The Shorter Catechism summarises: “Justification is an act of God’s free grace, wherein He pardoneth all our sins, and accepteth us as righteous in His sight, only for the righteousness of Christ imputed to us, and received by faith alone.” There are five parts to this, all seen in Luther:
1. Justification is by grace alone: it is “an act of God’s free grace” – not an act involving any merit of ours in any way. So says Paul in Romans 3:24: “Being justified freely by His grace”. To be pardoned and accepted, this is all of grace. No sinner deserves such a blessing. No sinner can do anything to make himself worthy of it. No sinner pays for it, but he receives it freely. Justification is all of grace. We must join Luther in learning the lesson well that we deserve nothing but wrath. “For by grace are ye saved” (Ephesians 2:8).
2. Justification is through faith alone: “received by faith alone” – not involving works at all. So says Paul in Galatians 2:16: “Knowing that a man is not justified by the works of the law, but by the faith of Jesus Christ”. What did Luther have to do to be right with God? He had to believe on God’s dear Son. He had to trust in the Lord Jesus Christ. Faith is the alone instrument of justification. “For by grace are ye saved through faith” (Ephesians 2:8 again). Nothing was greater to Luther than this: salvation was through faith.
3. Justification involves faith in Christ alone: “only for the righteousness of Christ” – not involving anyone else at all. So says Paul in Galatians 2:16 again: “We have believed in Jesus Christ, that we might be justified by the faith of Christ, and not by the works of the law: for by the works of the law shall no flesh be justified”. Luther was turned from focussing on himself to Christ. “Look unto Me and be ye saved” says the Saviour still.
4. Justification means the pardon of all a believer’s sin: “He pardoneth all our sins” – this removes the obstacle to being right with God. So says Paul in Romans 4:7-8 quoting Psalm 32: “Blessed are they whose iniquities are forgiven, and whose sins are covered. Blessed is the man to whom the Lord will not impute sin.” Luther’s sin had burdened him for so long – here was the answer: Christ bore the guilt of sin and His death atoned for sin.
5. Justification also means that the believer is declared righteous before God: “accepteth us as righteous in his sight” – this is the positive benefit of being right with God. So says Paul in Romans 4:6, “David also describeth the blessedness of the man, unto whom God imputeth righteousness without works.” The righteousness of God – that was Luther’s problem for so long. What a wonder when He found it provided in Christ! Altogether insufficient for Luther the modern mantra of so much evangelicalism today: I’m justified; it’s just as if I’d never sinned. He needed more than that, and he found it in Christ: It’s also just as if I’d always obeyed – with Christ’s righteousness imputed to me.
Fourthly, these things starkly remind us of the true nature of Popery. Roman Catholicism is not a branch of the visible church but a synagogue of Satan, for it denies and contradicts fundamental doctrines of the faith – in particular, justification by faith alone in Christ alone. It actually taught and practised that the gift of God – salvation and pardon – could be purchased with money, showing that like Simon of old the whole Romanist system has “neither part nor lot in this matter” of God’s saving grace in Christ.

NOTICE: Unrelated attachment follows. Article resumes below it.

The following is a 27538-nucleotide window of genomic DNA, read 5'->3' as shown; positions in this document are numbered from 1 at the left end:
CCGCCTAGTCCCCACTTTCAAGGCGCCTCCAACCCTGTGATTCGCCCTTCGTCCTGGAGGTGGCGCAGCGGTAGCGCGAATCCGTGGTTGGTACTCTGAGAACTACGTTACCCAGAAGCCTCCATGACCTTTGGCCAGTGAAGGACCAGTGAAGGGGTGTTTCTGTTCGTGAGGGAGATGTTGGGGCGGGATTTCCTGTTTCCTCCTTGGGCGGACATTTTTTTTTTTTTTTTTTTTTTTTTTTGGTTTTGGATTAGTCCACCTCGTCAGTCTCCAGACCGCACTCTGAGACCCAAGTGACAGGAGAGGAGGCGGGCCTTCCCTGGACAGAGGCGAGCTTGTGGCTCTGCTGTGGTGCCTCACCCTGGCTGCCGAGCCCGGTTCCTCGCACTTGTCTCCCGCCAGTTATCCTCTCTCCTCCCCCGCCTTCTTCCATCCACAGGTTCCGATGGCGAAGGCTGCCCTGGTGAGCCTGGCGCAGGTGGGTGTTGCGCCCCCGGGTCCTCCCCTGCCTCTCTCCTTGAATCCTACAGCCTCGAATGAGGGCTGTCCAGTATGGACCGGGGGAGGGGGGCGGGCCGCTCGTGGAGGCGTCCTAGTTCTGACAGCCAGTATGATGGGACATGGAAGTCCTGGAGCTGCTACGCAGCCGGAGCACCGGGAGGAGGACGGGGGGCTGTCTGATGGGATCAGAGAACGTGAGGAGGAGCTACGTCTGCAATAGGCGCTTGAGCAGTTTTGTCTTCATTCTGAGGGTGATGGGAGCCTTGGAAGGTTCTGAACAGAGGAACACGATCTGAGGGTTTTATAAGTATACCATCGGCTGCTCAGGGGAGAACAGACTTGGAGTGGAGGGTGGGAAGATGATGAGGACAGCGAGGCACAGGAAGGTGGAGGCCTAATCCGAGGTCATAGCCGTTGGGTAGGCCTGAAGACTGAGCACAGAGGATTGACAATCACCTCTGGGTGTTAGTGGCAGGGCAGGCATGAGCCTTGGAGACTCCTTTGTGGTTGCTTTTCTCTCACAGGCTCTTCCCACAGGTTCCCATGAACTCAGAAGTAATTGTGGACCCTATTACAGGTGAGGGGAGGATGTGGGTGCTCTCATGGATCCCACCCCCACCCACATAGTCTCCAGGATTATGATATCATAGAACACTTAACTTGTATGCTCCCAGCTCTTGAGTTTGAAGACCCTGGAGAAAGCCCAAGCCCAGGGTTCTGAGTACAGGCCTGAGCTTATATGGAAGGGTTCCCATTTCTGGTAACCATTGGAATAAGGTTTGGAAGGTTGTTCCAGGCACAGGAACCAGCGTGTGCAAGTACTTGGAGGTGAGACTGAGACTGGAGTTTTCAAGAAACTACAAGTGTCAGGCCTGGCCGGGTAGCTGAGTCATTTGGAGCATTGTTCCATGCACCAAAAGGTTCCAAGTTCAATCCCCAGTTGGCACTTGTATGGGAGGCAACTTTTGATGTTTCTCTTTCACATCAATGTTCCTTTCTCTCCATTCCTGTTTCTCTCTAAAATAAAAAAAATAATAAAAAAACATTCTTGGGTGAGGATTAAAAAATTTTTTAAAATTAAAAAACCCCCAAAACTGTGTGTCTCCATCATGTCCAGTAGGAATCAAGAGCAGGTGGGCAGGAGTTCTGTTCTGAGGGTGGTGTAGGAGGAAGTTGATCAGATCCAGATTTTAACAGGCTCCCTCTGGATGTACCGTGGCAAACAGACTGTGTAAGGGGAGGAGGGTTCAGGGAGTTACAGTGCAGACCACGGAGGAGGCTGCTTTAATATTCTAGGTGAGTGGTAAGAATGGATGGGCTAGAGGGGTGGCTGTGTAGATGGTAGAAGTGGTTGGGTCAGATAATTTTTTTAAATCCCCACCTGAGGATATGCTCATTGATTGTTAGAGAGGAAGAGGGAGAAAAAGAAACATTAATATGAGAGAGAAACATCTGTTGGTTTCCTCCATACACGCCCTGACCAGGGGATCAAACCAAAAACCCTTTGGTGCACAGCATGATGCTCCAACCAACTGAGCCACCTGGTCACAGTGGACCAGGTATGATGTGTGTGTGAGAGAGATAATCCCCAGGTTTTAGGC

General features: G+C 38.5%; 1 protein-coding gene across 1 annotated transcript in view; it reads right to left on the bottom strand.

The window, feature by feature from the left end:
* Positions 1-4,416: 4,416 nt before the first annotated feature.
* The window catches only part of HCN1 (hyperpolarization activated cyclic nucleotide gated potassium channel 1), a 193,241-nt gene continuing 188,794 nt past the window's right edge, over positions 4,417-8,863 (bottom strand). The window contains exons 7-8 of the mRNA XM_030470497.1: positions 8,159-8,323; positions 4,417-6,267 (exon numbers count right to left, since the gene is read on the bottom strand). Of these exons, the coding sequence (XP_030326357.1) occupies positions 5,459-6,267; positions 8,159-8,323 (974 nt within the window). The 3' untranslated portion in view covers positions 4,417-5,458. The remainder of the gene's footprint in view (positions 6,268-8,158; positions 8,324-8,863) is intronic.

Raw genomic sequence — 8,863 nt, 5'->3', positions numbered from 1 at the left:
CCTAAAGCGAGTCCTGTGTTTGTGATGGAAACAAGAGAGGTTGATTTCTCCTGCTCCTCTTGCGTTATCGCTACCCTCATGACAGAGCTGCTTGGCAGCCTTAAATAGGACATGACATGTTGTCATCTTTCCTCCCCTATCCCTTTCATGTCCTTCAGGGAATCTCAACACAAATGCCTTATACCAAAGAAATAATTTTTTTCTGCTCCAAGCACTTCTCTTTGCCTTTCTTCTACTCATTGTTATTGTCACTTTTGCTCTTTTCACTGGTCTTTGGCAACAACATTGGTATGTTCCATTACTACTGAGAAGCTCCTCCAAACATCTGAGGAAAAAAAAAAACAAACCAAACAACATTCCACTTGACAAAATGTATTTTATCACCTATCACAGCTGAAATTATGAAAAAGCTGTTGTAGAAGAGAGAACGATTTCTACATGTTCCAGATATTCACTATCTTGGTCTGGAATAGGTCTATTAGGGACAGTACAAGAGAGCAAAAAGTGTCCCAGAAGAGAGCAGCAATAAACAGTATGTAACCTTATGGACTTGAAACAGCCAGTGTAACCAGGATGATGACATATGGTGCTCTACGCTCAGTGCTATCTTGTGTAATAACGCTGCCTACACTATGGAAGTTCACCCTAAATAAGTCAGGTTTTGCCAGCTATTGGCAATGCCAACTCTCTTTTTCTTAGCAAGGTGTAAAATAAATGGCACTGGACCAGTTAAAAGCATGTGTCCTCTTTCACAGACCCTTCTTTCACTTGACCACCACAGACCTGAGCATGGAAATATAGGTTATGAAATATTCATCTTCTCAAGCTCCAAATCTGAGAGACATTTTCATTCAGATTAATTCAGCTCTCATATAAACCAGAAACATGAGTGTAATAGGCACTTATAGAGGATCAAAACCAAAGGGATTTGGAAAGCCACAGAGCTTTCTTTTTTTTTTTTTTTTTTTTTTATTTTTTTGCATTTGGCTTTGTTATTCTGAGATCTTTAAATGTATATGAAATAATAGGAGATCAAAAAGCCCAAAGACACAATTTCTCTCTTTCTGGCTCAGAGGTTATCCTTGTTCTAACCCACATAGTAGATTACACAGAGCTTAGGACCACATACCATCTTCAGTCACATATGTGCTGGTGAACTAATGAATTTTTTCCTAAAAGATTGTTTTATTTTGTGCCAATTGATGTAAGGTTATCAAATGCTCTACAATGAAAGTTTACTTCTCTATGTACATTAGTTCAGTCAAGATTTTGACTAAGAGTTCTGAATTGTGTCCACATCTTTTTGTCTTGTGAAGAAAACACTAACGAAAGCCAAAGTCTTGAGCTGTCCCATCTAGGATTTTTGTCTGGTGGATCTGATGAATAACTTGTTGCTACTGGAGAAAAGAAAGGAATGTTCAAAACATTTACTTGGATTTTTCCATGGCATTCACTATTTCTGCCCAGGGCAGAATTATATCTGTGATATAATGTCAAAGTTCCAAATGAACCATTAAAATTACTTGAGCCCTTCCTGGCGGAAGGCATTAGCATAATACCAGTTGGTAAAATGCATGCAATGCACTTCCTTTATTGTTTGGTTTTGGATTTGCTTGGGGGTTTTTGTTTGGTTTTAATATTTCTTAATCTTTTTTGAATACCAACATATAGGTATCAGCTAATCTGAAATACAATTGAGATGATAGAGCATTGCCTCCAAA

Further, as the Reformers including Luther were to articulate clearly as time went on, the papacy is the very Antichrist predicted by the Word of God. Contrary to Rome’s claims, the pope is not head of the church, but as the Westminster Confession of Faith (25:6) says, “is that Antichrist, that man of sin, and son of perdition, that exalteth himself in the church against Christ, and all that is called God.”
The pope’s true credentials were made clear in Luther’s struggles. Luther did not see this initially, but the things he saw from the first would inevitably lead him to a radical break from Rome. Remembering that Antichrist is not simply one who opposes but one who seeks to replace Christ, so exactly is the pope. Whereas Christ is truly the alone head of the church, Rome claims that honour for the pope. Whereas forgiveness of sin is to be dispensed by Christ alone, Rome accords that honour to the pope. Rome is not Christ, but Antichrist. The pope is not Christ’s vicar, but Christ’s usurper.
When others have backtracked and are backtracking on this identification of the papacy with the Antichrist and Man of Sin predicted in 2 Thessalonians 2, and thus opening the way to all kinds of ecumenical compromise, let us never be deceived! Luther tried the Romanist system to the utmost. It works only condemnation and death – it can never bring justification and life. Those who embrace the true gospel doctrines that Luther did cannot continue or join with Rome.
Scripture’s absolute authority, a true conversion, justification by faith alone, the papacy as the Antichrist – here are four vital church principles to take with us throughout this coming year, half a millennium after Luther nailed his 95 Theses to the door of Castle Church. These four principles form a fundamental part of our own church heritage. Let us hold fast to them. And let us be found beseeching the Lord to visit Britain, Europe and the whole world in 2017 with another, much-needed, Reformation.
Rev Keith M Watkins